Archive for July, 2011

We thought two weeks in New Hampshire at The World Fellowship Center would be enough for us. But it wasn’t. The fragrant air, the pines stretching endlessly towards the sky, the regal mountains, and the rhythm of working in the gardens and participating in a vibrant, socially-conscious community have been medicine for our overwhelmed, overworked souls and minds. Two weeks was too short, so we decided to stay for a month.

World Fellowship Gothic

The more time I spend here the more convinced I am that just as some of our ailments can be cured in the kitchen by our food choices, other illnesses might be healed by spending more time connecting with nature and community.

My new friend, Ellen, recently told me about a study done on hospital patients. Some patients were placed in rooms where they could look out on a parking lot and others faced nature. Which group do you think healed faster? The ones facing nature. Well, since being at The World Fellowship Center I’ve witnessed nature work her healing magic on someone very close to me: my husband.

My husband, Dominique, has been waking up sneezing and going to bed coughing practically every day for about a year. The doctor could not determine a physical cause. She checked Dominique’s throat and prescribed him cough syrup. This suppressed the cough for a short time but it came back.  When I gave my husband herbs for coughs or colds, they had no effect on him. But when I gave him herbs relating to the nervous system, they helped. This let me know that the coughing was a symptom of something beyond the chest or throat. 

My teacher, Robin Rose Bennett, always says “as healers we treat people, not symptoms.” It took me a moment to fully grasp this, but when I did it changed the way I looked at herbs. Two people who visit a healer with the same ailment might need totally different treatments. Our health is impacted by so many things: sleeping habits, dietary choices, environment, social life. One person might have caught a cough because she can’t sleep and her immunity is down and another might have spent a weekend in a colder climate than she is used to. These two people would need different treatments although they are experiencing the same symptom. But the only way a doctor  could find this out would be by sitting and listening to each woman’s story.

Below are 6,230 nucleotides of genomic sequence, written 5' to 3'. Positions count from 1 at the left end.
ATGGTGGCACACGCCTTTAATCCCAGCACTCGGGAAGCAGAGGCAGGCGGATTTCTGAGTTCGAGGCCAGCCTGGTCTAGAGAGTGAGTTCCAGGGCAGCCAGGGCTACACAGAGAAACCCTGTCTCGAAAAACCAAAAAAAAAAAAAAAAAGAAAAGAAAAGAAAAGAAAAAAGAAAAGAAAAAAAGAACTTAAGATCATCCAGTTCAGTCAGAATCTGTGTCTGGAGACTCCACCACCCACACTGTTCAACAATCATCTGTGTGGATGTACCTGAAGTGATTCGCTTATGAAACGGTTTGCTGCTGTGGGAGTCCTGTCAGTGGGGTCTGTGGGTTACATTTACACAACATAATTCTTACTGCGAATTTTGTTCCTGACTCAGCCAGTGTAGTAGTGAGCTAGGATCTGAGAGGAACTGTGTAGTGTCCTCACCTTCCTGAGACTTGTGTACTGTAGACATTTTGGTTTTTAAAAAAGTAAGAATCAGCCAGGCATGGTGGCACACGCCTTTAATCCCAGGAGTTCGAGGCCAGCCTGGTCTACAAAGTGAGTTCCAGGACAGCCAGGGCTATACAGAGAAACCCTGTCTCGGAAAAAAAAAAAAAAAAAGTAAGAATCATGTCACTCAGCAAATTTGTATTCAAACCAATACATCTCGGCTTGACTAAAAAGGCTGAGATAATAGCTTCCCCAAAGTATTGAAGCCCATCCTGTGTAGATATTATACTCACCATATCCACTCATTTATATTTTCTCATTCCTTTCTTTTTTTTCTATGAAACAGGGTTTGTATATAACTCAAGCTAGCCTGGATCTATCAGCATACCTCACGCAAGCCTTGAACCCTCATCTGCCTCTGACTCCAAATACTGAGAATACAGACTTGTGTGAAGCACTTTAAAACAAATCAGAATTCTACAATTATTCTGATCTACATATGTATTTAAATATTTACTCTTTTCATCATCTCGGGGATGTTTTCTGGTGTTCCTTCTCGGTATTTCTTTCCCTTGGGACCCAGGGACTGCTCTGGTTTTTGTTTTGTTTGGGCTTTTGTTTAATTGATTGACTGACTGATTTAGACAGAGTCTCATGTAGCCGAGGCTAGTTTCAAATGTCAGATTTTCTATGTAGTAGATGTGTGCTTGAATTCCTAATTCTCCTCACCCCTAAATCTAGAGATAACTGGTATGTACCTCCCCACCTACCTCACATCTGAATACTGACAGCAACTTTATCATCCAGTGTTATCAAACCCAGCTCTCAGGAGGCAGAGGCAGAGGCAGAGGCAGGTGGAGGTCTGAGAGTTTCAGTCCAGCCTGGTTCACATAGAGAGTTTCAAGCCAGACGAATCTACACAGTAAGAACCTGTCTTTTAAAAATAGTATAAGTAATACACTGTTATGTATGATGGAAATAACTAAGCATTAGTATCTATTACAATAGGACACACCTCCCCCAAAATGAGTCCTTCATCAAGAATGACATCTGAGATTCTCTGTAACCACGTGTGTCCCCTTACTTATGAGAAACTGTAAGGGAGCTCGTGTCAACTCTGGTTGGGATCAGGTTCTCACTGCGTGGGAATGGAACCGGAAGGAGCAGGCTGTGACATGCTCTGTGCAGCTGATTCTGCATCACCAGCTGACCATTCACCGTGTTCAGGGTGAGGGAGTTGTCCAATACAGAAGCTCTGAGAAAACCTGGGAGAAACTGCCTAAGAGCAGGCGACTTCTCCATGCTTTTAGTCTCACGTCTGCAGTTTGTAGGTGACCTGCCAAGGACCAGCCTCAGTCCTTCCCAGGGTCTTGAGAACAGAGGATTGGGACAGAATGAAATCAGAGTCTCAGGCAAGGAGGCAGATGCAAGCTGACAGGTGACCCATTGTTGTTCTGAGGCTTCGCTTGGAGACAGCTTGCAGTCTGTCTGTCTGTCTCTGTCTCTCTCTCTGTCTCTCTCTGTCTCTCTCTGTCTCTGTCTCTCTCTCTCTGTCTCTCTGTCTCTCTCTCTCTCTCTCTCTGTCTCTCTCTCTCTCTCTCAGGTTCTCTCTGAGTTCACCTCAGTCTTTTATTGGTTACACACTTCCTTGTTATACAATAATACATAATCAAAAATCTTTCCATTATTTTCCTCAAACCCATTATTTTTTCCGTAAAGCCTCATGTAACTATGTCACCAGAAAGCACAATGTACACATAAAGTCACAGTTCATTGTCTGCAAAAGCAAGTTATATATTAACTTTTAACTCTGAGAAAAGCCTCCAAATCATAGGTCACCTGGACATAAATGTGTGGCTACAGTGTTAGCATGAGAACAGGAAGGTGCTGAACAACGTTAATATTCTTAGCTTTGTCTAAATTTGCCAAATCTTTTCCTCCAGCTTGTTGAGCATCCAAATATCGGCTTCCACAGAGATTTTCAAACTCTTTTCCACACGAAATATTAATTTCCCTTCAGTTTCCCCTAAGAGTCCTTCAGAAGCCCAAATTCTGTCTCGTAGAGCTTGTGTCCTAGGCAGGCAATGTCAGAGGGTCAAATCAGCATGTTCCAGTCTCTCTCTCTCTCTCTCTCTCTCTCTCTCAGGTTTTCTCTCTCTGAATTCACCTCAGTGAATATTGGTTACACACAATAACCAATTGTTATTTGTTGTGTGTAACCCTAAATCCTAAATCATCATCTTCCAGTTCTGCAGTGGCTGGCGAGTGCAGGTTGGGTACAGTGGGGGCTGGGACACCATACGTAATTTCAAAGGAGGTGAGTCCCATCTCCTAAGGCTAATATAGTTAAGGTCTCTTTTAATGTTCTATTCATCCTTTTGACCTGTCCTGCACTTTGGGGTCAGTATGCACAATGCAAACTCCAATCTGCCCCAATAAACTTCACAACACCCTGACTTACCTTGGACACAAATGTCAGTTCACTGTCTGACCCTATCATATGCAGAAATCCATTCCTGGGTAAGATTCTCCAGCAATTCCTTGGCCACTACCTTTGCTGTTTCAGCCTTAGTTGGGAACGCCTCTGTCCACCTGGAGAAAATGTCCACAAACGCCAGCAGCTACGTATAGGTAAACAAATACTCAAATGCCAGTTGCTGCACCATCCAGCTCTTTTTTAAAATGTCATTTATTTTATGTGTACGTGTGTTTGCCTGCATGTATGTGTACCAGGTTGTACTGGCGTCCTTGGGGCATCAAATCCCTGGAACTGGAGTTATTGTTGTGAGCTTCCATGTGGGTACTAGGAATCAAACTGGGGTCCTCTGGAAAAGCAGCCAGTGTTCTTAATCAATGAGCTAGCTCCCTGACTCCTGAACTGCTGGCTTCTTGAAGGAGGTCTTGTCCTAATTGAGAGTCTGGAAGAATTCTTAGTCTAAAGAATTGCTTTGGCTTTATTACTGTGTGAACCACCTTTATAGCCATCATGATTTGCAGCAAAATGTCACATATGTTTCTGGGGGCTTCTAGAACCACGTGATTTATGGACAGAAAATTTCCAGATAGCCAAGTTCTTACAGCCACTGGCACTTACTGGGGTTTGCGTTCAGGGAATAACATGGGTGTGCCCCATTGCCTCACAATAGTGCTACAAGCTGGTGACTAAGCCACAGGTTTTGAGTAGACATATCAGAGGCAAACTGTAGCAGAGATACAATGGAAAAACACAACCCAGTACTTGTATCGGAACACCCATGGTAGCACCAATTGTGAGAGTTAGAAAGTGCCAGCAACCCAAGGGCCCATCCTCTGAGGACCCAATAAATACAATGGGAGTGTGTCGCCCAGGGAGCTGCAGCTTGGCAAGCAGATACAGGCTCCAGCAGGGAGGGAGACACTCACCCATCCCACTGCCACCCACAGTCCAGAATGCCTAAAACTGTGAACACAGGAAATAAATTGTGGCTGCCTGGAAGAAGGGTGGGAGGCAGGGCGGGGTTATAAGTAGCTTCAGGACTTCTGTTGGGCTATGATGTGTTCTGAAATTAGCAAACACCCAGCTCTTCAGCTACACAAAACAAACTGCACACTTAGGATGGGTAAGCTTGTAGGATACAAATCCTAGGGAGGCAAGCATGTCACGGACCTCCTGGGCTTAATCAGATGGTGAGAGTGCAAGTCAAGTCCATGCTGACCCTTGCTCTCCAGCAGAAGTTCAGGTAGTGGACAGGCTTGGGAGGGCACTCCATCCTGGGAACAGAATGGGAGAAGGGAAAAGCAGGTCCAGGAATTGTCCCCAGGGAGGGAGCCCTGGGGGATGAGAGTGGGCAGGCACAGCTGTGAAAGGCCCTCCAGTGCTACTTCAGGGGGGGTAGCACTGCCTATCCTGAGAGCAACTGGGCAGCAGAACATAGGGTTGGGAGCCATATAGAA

So what would a healer prescribe to my husband? A big dose of green and community.

The World Fellowship Center

Apparently this was just what the doctor should have ordered because my husband has not had a bout of sneezing or coughing since we’ve been at The World Fellowship Center.

All this to say that sometimes instead of reaching for medicine, we might need to reach for a friend or a group of friends or a map that leads to the woods.

Have your symptoms ever been signals? What directions did they point you in?

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One of the first things I was told when I arrived was that there are bears where I am staying. I’ve never been any good at keeping my emotions from displaying themselves on my face and whatever expression I was wearing after hearing about the bears seemed to scream that I needed some reassurance. “Oh, no the bears are actually scared of people. Really. They are not the fierce kind, they are just interested in the compost.” Um. Ok.